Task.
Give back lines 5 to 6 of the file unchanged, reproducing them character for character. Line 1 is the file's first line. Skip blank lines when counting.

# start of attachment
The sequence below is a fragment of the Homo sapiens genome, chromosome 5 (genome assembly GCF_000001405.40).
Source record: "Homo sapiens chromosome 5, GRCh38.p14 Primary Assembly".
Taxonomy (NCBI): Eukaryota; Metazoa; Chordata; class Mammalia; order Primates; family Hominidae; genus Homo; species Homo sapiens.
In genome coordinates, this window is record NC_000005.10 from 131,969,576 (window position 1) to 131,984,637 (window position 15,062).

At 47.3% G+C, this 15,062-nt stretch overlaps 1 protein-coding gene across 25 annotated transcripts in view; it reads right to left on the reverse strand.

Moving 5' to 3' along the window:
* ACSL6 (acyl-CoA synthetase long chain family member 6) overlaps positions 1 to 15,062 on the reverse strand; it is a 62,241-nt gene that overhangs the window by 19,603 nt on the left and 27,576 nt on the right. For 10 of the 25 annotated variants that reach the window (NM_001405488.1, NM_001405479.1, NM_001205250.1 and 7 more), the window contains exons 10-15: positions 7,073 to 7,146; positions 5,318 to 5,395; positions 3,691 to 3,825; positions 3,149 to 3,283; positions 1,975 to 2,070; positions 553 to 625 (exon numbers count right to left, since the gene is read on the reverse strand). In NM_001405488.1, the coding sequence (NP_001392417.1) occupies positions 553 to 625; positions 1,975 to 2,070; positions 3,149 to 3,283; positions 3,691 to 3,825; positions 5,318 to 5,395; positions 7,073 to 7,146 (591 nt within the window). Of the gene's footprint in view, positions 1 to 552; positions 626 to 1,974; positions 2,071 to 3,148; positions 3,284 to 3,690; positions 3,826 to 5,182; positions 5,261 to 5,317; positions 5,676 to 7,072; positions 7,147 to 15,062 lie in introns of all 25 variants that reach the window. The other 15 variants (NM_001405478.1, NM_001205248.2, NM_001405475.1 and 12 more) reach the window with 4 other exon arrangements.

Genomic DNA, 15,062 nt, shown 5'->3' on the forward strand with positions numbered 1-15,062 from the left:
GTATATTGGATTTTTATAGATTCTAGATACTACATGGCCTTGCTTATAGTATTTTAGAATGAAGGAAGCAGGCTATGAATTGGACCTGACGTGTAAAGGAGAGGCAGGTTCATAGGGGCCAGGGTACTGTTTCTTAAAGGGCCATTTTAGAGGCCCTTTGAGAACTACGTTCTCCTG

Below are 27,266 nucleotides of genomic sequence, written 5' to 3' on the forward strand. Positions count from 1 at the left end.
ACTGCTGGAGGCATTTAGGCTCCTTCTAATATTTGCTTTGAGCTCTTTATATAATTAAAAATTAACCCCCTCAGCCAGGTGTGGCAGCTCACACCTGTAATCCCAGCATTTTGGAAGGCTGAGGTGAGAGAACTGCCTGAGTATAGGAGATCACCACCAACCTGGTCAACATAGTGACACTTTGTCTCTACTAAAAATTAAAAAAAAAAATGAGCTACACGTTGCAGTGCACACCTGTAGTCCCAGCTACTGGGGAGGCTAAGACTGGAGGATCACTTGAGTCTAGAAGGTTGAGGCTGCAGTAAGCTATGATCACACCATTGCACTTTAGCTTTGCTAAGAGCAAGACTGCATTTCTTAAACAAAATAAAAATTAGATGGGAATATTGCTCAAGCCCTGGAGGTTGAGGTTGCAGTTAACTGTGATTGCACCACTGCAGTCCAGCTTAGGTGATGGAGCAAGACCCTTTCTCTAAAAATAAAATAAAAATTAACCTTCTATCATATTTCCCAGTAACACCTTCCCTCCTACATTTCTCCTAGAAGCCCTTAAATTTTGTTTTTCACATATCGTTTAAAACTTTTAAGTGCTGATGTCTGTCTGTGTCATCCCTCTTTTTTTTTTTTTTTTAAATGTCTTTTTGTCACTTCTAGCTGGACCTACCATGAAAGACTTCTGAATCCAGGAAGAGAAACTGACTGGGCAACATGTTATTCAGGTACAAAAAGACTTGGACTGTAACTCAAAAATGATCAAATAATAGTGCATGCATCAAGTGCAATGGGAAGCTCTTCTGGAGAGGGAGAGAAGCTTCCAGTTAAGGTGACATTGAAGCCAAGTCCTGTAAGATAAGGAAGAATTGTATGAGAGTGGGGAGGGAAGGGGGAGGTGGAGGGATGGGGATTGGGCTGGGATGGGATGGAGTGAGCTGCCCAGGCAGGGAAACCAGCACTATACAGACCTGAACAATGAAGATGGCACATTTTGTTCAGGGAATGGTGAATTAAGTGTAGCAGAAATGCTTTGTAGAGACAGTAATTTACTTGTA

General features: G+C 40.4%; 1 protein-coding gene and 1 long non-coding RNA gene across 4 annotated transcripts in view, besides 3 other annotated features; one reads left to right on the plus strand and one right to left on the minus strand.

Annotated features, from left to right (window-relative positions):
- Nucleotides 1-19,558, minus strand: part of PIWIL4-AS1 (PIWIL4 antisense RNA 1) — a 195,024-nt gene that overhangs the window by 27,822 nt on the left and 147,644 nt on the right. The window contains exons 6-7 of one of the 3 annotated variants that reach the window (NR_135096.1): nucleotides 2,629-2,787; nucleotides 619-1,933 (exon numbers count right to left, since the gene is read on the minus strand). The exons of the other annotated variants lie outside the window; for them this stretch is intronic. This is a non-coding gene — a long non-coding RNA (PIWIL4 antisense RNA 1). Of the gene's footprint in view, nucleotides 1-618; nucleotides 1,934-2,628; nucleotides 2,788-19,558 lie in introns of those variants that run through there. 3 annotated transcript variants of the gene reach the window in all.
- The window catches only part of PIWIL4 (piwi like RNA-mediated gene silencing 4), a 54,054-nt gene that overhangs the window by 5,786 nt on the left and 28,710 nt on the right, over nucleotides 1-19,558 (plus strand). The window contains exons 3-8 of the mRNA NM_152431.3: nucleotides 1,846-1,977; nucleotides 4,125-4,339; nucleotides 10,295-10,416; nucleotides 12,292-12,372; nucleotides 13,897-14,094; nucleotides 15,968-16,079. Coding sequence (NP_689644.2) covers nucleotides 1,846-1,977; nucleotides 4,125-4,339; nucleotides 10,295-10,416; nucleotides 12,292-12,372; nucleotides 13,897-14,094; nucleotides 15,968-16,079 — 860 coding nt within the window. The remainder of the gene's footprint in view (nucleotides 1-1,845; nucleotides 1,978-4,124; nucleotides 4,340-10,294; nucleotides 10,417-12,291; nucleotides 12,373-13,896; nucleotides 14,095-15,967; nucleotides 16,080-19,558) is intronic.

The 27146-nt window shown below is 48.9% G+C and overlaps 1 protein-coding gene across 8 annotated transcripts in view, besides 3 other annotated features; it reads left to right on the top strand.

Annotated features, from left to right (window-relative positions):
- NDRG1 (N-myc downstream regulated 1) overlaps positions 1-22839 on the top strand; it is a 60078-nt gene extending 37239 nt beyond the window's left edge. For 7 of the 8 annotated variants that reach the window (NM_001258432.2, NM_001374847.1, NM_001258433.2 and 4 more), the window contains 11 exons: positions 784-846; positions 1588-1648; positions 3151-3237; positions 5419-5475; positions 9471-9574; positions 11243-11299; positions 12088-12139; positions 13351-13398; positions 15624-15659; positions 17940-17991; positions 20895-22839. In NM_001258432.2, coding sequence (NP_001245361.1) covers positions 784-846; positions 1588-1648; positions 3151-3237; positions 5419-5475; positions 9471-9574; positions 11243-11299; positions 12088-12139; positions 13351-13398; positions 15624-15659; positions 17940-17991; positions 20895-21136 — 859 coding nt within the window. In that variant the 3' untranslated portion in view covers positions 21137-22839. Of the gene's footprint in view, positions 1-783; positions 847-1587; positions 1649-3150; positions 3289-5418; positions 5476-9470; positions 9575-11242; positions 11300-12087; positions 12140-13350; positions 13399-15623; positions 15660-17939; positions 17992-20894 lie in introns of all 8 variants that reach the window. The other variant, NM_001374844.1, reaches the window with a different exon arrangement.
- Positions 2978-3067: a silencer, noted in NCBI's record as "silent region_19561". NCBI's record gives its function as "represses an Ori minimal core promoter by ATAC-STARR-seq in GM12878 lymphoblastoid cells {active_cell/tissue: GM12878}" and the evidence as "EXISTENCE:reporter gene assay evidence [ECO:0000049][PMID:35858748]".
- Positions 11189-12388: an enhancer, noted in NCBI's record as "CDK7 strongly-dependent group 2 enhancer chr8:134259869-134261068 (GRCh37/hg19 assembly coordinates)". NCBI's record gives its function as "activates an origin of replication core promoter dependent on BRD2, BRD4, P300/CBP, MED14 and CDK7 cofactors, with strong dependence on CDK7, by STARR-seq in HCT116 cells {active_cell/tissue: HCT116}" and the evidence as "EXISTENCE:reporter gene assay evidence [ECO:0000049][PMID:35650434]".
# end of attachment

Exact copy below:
At 47.3% G+C, this 15,062-nt stretch overlaps 1 protein-coding gene across 25 annotated transcripts in view; it reads right to left on the reverse strand.

Moving 5' to 3' along the window: